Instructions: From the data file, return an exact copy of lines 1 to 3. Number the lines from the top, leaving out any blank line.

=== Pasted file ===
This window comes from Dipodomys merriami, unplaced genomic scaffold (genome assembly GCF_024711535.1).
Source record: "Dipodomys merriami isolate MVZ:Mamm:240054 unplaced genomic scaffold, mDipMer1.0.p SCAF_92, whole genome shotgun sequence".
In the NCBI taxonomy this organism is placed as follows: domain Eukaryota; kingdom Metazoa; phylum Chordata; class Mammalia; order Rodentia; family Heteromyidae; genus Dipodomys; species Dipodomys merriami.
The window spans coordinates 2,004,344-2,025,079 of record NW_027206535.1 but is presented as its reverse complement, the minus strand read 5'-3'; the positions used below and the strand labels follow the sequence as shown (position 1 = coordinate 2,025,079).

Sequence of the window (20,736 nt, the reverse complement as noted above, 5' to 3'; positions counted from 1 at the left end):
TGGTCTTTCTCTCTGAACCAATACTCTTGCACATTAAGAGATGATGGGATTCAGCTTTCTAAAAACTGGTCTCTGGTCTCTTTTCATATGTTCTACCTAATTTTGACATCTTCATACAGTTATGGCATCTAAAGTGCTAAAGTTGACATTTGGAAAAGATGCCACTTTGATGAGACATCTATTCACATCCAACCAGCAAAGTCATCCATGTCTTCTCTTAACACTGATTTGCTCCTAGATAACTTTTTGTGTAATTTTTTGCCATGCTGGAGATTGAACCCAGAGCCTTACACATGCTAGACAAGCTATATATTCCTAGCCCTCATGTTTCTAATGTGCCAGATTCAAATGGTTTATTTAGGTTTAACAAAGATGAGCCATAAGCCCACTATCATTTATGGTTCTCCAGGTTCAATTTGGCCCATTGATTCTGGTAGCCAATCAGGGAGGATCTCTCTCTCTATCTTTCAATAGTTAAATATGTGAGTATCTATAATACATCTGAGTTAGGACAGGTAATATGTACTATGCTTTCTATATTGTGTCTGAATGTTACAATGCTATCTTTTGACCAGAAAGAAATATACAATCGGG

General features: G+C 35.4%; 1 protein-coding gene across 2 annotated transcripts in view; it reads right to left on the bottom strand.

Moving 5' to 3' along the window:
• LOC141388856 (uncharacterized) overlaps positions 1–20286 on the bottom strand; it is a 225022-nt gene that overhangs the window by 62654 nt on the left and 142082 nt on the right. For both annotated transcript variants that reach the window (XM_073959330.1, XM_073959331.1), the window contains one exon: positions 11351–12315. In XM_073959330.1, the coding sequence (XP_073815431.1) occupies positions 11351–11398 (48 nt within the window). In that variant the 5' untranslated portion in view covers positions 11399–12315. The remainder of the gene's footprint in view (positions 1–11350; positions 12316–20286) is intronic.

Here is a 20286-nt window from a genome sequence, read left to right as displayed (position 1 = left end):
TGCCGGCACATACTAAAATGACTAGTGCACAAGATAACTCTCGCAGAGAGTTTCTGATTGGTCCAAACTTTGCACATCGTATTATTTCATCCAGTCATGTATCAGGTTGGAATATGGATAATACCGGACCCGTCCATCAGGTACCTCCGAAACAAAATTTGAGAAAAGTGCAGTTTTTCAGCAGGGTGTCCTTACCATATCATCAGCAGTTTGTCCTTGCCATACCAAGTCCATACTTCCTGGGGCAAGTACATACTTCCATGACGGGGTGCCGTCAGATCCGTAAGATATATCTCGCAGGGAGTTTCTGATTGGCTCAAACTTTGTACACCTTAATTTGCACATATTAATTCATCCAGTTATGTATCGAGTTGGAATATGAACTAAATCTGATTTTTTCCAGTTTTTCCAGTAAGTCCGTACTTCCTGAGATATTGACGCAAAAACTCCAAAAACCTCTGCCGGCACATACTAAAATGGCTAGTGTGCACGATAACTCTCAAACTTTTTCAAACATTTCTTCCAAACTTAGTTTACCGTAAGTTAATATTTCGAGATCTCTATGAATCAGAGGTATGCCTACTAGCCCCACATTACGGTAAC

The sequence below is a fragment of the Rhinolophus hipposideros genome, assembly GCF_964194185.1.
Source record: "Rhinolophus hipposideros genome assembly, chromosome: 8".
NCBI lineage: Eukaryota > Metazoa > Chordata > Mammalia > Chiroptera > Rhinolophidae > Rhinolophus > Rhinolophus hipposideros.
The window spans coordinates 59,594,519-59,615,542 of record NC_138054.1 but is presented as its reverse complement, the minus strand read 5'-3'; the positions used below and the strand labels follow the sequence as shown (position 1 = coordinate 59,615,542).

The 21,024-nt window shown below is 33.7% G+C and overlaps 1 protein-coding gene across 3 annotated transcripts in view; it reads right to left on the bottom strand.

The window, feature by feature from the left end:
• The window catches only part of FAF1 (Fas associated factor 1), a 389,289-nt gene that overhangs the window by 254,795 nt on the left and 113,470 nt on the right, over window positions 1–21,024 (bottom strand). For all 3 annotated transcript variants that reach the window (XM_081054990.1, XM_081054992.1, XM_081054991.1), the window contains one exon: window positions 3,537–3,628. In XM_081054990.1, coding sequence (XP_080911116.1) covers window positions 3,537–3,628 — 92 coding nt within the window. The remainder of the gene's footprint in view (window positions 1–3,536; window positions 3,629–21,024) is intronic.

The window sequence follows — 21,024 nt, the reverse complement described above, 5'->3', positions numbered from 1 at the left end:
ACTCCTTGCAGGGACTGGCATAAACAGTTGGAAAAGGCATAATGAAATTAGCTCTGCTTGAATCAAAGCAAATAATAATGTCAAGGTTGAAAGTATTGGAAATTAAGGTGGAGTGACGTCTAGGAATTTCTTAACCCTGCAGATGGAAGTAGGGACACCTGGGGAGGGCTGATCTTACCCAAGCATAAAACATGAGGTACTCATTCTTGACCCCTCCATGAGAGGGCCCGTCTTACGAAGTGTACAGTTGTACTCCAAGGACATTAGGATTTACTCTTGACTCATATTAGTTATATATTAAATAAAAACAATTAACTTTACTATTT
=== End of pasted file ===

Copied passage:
This window comes from Dipodomys merriami, unplaced genomic scaffold (genome assembly GCF_024711535.1).
Source record: "Dipodomys merriami isolate MVZ:Mamm:240054 unplaced genomic scaffold, mDipMer1.0.p SCAF_92, whole genome shotgun sequence".
In the NCBI taxonomy this organism is placed as follows: domain Eukaryota; kingdom Metazoa; phylum Chordata; class Mammalia; order Rodentia; family Heteromyidae; genus Dipodomys; species Dipodomys merriami.